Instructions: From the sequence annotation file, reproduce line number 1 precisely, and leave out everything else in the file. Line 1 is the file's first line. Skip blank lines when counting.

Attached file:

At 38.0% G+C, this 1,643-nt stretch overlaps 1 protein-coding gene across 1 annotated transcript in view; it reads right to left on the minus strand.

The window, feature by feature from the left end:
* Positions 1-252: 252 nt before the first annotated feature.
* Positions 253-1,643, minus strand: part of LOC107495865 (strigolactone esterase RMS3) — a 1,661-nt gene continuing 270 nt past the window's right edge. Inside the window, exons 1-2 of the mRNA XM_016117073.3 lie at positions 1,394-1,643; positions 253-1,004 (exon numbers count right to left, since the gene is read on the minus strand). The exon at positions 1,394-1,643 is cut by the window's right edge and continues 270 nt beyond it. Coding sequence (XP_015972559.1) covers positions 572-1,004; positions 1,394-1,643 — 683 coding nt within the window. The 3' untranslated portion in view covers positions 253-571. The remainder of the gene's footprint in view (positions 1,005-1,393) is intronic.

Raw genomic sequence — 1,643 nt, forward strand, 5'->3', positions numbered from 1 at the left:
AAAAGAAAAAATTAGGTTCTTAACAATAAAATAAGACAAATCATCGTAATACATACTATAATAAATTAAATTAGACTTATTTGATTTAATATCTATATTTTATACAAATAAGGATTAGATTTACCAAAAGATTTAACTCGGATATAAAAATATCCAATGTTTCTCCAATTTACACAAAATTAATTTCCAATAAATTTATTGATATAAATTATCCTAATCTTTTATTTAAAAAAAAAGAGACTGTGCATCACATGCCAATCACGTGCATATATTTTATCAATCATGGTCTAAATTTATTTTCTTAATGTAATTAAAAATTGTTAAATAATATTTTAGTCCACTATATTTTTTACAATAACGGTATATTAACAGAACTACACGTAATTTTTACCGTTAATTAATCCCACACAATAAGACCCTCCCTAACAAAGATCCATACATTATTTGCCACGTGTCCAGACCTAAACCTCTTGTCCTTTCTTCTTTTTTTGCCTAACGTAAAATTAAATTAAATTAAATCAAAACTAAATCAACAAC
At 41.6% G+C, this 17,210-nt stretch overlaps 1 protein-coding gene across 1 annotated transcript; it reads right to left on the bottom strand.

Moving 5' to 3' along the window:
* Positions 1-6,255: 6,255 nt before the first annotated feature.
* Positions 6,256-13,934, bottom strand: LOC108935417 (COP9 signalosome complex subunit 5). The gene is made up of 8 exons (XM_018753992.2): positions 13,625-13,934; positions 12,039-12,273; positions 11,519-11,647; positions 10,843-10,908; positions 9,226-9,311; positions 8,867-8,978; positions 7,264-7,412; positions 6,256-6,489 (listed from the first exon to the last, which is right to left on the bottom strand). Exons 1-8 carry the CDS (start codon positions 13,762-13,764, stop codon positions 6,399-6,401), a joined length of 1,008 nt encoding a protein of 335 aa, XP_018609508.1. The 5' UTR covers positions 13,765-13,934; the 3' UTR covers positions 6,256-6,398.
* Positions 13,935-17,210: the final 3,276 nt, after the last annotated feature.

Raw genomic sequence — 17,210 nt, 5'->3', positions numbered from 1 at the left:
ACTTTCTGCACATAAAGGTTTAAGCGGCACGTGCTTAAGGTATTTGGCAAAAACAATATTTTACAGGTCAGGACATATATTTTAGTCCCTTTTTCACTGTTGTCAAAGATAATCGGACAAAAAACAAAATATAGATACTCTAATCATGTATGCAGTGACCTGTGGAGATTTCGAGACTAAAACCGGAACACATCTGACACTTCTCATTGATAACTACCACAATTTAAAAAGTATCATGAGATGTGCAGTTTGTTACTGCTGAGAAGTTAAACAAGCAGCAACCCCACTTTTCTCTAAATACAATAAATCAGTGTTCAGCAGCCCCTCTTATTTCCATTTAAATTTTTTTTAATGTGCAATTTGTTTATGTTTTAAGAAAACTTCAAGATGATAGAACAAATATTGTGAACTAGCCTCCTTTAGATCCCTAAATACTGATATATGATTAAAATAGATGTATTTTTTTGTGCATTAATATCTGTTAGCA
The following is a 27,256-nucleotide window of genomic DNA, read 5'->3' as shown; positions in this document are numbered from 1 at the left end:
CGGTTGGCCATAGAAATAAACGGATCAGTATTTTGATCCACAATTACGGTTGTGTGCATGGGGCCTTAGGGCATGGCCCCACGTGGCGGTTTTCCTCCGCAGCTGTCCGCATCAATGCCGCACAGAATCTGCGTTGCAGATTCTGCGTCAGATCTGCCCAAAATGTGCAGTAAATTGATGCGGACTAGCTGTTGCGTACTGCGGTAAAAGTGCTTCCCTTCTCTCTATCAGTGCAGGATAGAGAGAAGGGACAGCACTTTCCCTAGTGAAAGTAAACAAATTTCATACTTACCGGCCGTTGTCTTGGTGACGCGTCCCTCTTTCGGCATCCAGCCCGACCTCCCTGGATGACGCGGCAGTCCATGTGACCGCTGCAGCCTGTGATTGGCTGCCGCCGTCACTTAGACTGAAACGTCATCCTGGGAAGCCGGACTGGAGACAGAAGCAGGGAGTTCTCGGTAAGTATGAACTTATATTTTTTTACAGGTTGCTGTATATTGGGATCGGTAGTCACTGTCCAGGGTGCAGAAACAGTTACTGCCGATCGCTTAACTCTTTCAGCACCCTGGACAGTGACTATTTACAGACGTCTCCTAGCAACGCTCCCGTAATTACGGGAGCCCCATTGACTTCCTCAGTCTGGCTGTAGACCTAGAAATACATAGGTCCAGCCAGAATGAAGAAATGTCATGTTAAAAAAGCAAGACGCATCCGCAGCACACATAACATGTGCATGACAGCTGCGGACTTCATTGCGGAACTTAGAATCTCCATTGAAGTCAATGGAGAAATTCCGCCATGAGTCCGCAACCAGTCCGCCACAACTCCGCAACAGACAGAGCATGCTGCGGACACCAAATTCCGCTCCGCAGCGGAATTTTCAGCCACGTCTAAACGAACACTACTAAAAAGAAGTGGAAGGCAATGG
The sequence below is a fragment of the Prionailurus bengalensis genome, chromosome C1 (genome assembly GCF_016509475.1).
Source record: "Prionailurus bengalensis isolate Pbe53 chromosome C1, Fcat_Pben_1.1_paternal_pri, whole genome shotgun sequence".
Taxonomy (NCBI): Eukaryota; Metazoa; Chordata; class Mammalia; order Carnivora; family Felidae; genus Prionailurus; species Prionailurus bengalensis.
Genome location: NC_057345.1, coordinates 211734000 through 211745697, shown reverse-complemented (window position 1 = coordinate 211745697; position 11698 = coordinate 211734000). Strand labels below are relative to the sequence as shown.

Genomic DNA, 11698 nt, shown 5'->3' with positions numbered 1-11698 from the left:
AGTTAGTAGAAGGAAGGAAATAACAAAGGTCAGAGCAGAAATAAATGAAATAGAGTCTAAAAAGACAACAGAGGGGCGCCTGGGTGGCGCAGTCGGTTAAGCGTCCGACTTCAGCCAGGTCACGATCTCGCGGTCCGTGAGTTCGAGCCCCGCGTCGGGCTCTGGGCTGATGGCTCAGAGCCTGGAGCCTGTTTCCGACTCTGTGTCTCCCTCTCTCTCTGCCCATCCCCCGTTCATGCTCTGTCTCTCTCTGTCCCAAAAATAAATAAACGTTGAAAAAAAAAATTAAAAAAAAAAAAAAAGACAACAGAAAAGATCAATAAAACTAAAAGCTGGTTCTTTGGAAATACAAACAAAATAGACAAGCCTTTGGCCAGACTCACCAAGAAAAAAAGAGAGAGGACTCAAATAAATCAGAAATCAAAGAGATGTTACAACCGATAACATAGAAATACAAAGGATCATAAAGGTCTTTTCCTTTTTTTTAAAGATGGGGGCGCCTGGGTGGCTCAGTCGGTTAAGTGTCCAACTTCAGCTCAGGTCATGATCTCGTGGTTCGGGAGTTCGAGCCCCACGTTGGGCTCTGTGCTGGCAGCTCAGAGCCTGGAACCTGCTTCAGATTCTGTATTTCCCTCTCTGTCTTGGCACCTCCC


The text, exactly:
At 38.0% G+C, this 1,643-nt stretch overlaps 1 protein-coding gene across 1 annotated transcript in view; it reads right to left on the minus strand.